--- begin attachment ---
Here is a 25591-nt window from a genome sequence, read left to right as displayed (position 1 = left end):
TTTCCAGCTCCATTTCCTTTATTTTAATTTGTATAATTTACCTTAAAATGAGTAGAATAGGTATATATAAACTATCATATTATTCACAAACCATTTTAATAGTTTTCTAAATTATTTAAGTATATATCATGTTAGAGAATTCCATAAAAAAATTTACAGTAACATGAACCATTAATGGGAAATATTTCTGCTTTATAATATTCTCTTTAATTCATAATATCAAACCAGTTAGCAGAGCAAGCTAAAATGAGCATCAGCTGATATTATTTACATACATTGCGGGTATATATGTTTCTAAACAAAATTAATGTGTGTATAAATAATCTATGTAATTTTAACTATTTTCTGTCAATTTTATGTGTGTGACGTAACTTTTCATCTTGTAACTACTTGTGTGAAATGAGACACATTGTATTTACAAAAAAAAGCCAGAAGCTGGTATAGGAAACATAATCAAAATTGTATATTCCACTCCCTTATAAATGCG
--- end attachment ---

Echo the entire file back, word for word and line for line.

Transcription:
Here is a 25591-nt window from a genome sequence, read left to right as displayed (position 1 = left end):
TTTCCAGCTCCATTTCCTTTATTTTAATTTGTATAATTTACCTTAAAATGAGTAGAATAGGTATATATAAACTATCATATTATTCACAAACCATTTTAATAGTTTTCTAAATTATTTAAGTATATATCATGTTAGAGAATTCCATAAAAAAATTTACAGTAACATGAACCATTAATGGGAAATATTTCTGCTTTATAATATTCTCTTTAATTCATAATATCAAACCAGTTAGCAGAGCAAGCTAAAATGAGCATCAGCTGATATTATTTACATACATTGCGGGTATATATGTTTCTAAACAAAATTAATGTGTGTATAAATAATCTATGTAATTTTAACTATTTTCTGTCAATTTTATGTGTGTGACGTAACTTTTCATCTTGTAACTACTTGTGTGAAATGAGACACATTGTATTTACAAAAAAAAGCCAGAAGCTGGTATAGGAAACATAATCAAAATTGTATATTCCACTCCCTTATAAATGCG